With the Wi-Fi Alliance certification program for 802.11ac earlier this year, and the subsequent release of the first .ac devices, the world is talking seriously about this new wireless networking standard. One of the most common questions people ask is why it makes sense to upgrade to 802.11ac when the client population is still largely 802.11n.
I have four devices on my desk – laptop, tablet, phone, and music player. Each is connected to the wireless network, and I’ll access different apps from different devices, sometimes simultaneously, depending on what I’m doing. Many of my colleagues have an identical addiction to electronics, and I’m guessing it’s a similar picture in your organisation.
This is the mobile-first era – users expect to use wireless by default, and if they are young enough, might not even know what wired Ethernet looks like. As a result, congestion is unfortunately now a fact of life in networking, and it’s something that network technology designers have to deal with. The solution lies in the basis of packet-switched networking, and how networks behave in response to congestion.
Packet-switched networks cope with congestion well, up to a point, and then they suffer from a sudden collapse.
One of my favourite analogies for describing this scenario is to compare your computer network to the transportation network. Let’s say that you set out to drive somewhere early in the morning, say around 2 am. The road will be empty and you can drive at the speed limit. There’s no congestion. An unloaded network behaves the same. Packets line up for transmission, and head out to their destination immediately.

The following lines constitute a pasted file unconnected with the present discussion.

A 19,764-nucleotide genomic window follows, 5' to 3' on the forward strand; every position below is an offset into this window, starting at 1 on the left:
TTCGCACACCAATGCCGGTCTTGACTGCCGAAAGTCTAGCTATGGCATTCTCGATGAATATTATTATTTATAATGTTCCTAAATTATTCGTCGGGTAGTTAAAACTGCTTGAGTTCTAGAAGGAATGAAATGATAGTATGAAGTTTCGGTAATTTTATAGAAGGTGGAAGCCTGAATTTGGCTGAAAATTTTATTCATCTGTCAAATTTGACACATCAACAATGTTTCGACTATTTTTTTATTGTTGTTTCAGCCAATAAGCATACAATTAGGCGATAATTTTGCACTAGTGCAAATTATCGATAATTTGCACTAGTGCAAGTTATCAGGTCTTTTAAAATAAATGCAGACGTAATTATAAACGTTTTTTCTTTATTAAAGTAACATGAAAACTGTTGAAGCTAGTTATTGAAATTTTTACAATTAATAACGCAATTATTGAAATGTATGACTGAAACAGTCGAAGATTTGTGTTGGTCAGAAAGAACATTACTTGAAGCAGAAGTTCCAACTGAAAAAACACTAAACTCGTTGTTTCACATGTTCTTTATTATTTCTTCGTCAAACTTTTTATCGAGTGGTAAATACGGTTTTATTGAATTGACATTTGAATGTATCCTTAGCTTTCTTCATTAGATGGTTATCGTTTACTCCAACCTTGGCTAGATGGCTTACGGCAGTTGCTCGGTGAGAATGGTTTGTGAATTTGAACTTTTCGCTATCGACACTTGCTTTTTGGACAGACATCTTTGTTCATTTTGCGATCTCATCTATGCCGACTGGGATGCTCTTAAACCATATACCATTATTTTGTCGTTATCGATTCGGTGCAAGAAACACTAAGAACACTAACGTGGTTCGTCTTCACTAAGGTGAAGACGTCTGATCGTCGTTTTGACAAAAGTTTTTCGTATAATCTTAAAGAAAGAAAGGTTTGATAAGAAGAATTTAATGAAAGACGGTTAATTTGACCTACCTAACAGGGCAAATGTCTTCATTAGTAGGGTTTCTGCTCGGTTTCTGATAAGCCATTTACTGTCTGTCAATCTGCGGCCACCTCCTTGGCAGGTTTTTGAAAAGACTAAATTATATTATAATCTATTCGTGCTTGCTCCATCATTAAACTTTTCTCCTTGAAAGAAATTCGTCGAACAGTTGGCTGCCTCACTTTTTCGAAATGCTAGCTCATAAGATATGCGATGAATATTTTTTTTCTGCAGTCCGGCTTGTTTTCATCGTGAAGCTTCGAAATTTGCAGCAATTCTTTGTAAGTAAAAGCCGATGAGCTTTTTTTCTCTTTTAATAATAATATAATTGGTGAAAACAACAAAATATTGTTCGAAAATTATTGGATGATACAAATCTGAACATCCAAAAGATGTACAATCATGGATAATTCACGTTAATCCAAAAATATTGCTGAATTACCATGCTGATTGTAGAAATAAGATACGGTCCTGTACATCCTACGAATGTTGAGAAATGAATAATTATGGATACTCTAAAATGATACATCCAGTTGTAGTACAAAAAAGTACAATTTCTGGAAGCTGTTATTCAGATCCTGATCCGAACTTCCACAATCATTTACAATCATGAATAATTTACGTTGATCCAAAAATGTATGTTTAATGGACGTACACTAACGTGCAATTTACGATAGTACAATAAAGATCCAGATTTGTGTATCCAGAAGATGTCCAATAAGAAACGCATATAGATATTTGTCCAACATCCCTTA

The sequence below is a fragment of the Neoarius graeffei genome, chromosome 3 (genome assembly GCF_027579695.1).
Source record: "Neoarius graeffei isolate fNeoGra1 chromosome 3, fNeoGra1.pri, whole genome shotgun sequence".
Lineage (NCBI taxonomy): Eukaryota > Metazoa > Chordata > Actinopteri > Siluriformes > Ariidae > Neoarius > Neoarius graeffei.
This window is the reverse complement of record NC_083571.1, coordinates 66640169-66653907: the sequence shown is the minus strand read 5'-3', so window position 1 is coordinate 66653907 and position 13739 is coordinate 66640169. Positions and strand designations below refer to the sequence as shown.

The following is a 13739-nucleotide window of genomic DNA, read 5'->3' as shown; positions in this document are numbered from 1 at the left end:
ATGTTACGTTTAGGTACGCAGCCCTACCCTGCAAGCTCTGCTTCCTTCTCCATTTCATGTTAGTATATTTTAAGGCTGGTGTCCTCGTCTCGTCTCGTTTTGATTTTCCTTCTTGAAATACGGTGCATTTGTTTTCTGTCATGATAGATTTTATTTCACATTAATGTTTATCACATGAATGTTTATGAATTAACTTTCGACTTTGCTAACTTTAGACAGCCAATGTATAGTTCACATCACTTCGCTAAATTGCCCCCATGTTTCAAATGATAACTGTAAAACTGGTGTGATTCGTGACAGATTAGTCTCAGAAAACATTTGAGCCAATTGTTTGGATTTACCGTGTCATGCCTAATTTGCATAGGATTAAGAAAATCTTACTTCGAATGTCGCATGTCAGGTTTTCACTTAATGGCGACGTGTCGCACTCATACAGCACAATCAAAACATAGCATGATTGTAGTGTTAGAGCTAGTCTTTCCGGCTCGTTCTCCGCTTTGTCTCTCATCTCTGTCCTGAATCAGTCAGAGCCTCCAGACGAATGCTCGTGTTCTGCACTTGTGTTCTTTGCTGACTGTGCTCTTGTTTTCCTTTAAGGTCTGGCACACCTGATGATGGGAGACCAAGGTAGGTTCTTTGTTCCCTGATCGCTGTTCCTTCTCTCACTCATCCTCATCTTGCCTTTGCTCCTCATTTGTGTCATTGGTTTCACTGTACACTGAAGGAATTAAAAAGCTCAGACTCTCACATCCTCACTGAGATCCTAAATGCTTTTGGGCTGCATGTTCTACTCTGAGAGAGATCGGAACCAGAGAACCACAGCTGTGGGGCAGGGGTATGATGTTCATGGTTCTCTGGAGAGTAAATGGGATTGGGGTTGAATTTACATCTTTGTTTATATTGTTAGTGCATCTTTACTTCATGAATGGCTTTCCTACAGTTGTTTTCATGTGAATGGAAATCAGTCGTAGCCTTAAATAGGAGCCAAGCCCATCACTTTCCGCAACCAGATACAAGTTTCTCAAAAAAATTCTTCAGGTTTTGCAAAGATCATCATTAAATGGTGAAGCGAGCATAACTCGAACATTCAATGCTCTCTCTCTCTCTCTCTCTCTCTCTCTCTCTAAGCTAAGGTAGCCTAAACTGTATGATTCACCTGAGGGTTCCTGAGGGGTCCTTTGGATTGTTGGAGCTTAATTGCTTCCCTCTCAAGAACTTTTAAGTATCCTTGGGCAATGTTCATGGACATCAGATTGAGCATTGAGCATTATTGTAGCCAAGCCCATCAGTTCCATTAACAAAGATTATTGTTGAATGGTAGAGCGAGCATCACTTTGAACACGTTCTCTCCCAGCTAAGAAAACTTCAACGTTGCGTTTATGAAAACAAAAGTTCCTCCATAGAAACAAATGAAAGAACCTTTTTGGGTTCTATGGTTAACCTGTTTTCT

Add a few cars to the road, and not much happens. The throughput of the road (the number of cars) is high, but traffic is not yet high enough to degrade latency (otherwise known as the time spent in traffic).
Eventually, though, too many cars get on the road, and traffic suddenly starts to crawl. Adding more cars increases throughput, but the cost of adding a car is slowing everybody else on the road to a near stop. Welcome to the M25.
So, if the network is so congested that latency is high, what can be done? Remove the congestion. Put more formally, the average latency of a packet on the network is inversely related to available airtime, so freeing airtime is good for everybody using the network.
One of the reasons that major cities have focused on increasing trips taken by bicycle is that bicycles take up much less road capacity. For the price of a car’s worth of roadway, you can have half a dozen bicycles.
What’s The ‘Bicycle Fix’ For Wi-Fi?
We have a fixed and costly resource – the radio medium – and need to wring more out of it. By reducing the transmission time for frames, 802.11ac enables network administrators to push back against congestion collapse.
In the 802.11 radio link, the load is measured in demand for airtime, not in terms of demand for the transfer of bits. By increasing the data rate, it’s possible to transfer more data while decreasing the load on the radio network.
As you add 802.11ac clients, they will reduce the amount of airtime required to transmit data. Increasing free airtime will improve the quality of user experience regardless of device.
The lesson in here is that if you have a network running close to the traffic volume at which congestion takes hold, you should move to 802.11ac. Decreased loads are like traffic-free roads – they are good for everybody.